Robert B. Thompson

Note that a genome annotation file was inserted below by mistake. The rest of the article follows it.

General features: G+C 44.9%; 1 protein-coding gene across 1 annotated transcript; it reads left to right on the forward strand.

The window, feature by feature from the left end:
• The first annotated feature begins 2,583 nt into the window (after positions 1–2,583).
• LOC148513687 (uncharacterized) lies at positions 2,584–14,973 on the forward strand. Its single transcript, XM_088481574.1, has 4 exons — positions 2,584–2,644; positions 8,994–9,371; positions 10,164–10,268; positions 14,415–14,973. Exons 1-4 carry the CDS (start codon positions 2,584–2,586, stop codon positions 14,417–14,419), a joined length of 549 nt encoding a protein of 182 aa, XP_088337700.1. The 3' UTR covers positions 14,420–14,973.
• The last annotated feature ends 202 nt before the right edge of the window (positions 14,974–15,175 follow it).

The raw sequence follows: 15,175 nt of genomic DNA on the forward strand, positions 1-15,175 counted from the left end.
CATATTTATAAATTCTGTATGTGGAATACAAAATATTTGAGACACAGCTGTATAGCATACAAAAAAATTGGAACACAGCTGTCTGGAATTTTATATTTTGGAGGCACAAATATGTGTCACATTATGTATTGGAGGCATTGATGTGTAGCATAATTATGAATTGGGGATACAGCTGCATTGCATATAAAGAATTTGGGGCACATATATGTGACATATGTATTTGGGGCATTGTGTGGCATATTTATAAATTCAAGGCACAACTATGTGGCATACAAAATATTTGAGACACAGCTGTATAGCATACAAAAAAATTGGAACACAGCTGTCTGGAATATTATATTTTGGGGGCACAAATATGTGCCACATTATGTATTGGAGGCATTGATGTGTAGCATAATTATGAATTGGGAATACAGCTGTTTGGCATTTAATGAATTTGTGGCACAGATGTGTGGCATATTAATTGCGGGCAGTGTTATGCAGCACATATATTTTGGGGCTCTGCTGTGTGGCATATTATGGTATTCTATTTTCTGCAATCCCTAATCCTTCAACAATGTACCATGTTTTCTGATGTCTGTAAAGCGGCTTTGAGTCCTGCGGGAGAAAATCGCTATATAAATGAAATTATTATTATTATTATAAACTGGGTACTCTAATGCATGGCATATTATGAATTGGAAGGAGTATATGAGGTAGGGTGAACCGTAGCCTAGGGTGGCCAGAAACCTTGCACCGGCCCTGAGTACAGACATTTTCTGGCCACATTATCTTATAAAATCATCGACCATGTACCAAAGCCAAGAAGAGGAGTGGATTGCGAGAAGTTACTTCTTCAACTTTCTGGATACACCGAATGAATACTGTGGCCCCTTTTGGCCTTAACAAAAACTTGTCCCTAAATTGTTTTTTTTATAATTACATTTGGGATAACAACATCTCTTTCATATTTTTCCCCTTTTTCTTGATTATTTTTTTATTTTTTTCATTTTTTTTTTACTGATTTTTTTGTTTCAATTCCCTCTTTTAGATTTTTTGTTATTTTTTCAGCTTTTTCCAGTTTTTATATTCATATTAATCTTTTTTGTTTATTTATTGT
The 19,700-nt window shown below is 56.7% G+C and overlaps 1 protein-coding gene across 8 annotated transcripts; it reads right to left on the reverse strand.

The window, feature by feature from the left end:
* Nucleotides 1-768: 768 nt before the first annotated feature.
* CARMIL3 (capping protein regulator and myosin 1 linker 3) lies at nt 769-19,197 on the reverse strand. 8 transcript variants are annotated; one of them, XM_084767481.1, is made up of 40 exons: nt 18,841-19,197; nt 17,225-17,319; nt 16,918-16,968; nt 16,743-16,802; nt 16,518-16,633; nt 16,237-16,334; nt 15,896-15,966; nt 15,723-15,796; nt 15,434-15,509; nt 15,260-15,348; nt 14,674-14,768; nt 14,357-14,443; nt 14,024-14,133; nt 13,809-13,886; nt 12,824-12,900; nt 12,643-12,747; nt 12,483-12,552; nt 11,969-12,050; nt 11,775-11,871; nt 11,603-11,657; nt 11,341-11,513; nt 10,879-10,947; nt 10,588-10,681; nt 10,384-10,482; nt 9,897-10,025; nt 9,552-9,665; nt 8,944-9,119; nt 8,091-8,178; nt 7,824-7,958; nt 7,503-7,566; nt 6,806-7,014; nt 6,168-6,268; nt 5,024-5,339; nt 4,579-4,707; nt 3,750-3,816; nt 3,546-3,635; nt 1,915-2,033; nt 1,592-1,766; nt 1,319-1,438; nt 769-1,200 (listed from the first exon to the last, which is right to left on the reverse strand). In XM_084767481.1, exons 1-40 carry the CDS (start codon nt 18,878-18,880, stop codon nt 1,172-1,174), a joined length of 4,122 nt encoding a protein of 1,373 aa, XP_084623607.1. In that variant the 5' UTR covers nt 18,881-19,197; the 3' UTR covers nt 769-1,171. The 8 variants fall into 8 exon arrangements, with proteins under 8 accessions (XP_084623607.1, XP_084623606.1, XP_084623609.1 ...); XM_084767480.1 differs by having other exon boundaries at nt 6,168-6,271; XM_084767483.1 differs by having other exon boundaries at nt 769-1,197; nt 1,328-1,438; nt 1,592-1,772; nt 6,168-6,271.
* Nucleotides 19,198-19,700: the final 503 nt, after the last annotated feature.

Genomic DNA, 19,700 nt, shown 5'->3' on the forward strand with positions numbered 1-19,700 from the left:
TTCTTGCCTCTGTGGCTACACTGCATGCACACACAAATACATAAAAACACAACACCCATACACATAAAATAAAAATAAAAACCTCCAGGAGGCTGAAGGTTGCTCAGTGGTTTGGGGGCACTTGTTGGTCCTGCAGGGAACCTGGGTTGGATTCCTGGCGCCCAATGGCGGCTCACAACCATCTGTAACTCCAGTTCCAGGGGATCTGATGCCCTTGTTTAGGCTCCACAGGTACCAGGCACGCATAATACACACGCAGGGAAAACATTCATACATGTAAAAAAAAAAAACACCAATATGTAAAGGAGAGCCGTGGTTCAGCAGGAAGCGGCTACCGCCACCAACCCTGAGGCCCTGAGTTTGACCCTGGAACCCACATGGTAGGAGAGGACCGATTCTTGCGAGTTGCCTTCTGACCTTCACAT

How should Delaware position its corporations statute to maintain the First State’s preeminence in corporate law, which it has enjoyed throughout the four decades since the last comprehensive revision of the statute? This article suggests Delaware is vulnerable in a way that was not particularly visible in 1967, not from any of the other forty-nine states, but from the federal government. Delaware has made it too easy for the federal government, through something resembling a stealth preemption, to occupy more of corporate governance. The federal move has occurred in areas of shareholder and officer roles, which are relatively underdeveloped in the Delaware statute. Federal law has been the realm within which most of the debate has occurred regarding issues like shareholder power to initiate agenda items for a stockholder’s meeting, shareholder nominations for the board of directors, and shareholder proposed bylaws. Filling the shareholder space will require a more complete specification of the shareholder role than that which has occurred until now, but should remain consistent with Delaware’s traditional approach to corporate law and its trust of directors. Shareholder voting can best be seen, not by analogy to citizens in our civil polity, but as performing an error-correction function when directors are conflicted or otherwise disabled in acting for the corporation.